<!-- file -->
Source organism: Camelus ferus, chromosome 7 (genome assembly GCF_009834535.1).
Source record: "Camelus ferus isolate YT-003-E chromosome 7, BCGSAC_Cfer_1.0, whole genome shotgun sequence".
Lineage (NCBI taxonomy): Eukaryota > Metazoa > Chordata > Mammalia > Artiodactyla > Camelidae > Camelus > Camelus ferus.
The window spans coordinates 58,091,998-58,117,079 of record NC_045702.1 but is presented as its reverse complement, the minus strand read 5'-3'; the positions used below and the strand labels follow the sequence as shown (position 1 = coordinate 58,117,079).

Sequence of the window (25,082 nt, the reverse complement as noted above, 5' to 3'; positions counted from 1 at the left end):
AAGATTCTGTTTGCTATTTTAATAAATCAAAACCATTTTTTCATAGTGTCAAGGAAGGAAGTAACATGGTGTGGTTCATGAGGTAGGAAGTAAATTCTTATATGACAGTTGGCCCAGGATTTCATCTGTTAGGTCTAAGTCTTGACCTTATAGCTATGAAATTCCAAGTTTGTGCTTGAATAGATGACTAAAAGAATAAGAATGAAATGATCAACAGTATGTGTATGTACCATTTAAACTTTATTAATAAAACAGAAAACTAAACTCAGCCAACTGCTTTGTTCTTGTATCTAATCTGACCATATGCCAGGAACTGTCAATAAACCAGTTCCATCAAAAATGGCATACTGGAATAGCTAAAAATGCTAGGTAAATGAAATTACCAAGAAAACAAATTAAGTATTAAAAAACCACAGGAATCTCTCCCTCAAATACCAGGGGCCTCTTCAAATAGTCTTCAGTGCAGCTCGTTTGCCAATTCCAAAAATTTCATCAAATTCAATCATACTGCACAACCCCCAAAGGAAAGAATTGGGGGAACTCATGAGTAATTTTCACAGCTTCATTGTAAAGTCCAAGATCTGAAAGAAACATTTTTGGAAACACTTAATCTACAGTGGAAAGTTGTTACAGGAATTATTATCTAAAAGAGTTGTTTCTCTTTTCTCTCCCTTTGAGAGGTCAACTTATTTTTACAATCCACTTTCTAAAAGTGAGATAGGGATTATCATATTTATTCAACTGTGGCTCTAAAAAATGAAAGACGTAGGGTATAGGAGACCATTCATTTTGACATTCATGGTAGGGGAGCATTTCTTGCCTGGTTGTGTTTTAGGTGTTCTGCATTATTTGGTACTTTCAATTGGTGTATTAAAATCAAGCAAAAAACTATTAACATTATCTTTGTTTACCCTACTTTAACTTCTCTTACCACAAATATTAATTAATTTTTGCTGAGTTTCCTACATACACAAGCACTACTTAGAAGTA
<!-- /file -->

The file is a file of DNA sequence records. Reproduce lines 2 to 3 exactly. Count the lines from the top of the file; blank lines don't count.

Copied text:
Source record: "Camelus ferus isolate YT-003-E chromosome 7, BCGSAC_Cfer_1.0, whole genome shotgun sequence".
Lineage (NCBI taxonomy): Eukaryota > Metazoa > Chordata > Mammalia > Artiodactyla > Camelidae > Camelus > Camelus ferus.